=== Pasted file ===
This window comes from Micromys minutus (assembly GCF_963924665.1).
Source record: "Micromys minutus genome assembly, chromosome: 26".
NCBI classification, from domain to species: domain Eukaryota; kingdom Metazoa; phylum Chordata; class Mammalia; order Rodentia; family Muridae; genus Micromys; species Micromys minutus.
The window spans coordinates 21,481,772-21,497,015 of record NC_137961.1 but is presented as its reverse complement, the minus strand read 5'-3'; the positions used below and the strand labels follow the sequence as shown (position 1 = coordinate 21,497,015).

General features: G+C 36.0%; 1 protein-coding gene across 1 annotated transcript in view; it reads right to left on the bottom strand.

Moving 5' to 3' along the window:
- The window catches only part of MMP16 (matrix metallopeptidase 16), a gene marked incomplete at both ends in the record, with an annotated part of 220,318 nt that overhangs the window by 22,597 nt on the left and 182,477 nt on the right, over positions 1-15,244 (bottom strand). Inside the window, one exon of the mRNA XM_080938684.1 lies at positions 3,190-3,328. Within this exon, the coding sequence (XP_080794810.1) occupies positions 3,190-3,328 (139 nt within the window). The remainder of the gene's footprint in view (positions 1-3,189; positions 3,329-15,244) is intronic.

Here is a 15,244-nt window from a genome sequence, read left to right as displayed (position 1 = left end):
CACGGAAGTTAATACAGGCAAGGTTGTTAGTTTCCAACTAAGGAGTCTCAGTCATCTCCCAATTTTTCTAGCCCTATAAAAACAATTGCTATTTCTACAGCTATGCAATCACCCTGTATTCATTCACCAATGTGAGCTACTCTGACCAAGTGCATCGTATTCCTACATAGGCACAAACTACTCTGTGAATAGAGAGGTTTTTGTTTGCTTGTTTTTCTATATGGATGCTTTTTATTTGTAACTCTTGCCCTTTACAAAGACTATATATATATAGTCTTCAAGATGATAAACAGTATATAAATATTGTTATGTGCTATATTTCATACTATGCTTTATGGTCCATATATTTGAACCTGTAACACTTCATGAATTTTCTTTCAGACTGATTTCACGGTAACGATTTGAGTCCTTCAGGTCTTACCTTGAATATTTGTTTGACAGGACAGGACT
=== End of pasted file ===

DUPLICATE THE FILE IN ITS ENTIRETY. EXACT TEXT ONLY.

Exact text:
This window comes from Micromys minutus (assembly GCF_963924665.1).
Source record: "Micromys minutus genome assembly, chromosome: 26".
NCBI classification, from domain to species: domain Eukaryota; kingdom Metazoa; phylum Chordata; class Mammalia; order Rodentia; family Muridae; genus Micromys; species Micromys minutus.
The window spans coordinates 21,481,772-21,497,015 of record NC_137961.1 but is presented as its reverse complement, the minus strand read 5'-3'; the positions used below and the strand labels follow the sequence as shown (position 1 = coordinate 21,497,015).

General features: G+C 36.0%; 1 protein-coding gene across 1 annotated transcript in view; it reads right to left on the bottom strand.

Moving 5' to 3' along the window:
- The window catches only part of MMP16 (matrix metallopeptidase 16), a gene marked incomplete at both ends in the record, with an annotated part of 220,318 nt that overhangs the window by 22,597 nt on the left and 182,477 nt on the right, over positions 1-15,244 (bottom strand). Inside the window, one exon of the mRNA XM_080938684.1 lies at positions 3,190-3,328. Within this exon, the coding sequence (XP_080794810.1) occupies positions 3,190-3,328 (139 nt within the window). The remainder of the gene's footprint in view (positions 1-3,189; positions 3,329-15,244) is intronic.

Here is a 15,244-nt window from a genome sequence, read left to right as displayed (position 1 = left end):
CACGGAAGTTAATACAGGCAAGGTTGTTAGTTTCCAACTAAGGAGTCTCAGTCATCTCCCAATTTTTCTAGCCCTATAAAAACAATTGCTATTTCTACAGCTATGCAATCACCCTGTATTCATTCACCAATGTGAGCTACTCTGACCAAGTGCATCGTATTCCTACATAGGCACAAACTACTCTGTGAATAGAGAGGTTTTTGTTTGCTTGTTTTTCTATATGGATGCTTTTTATTTGTAACTCTTGCCCTTTACAAAGACTATATATATATAGTCTTCAAGATGATAAACAGTATATAAATATTGTTATGTGCTATATTTCATACTATGCTTTATGGTCCATATATTTGAACCTGTAACACTTCATGAATTTTCTTTCAGACTGATTTCACGGTAACGATTTGAGTCCTTCAGGTCTTACCTTGAATATTTGTTTGACAGGACAGGACT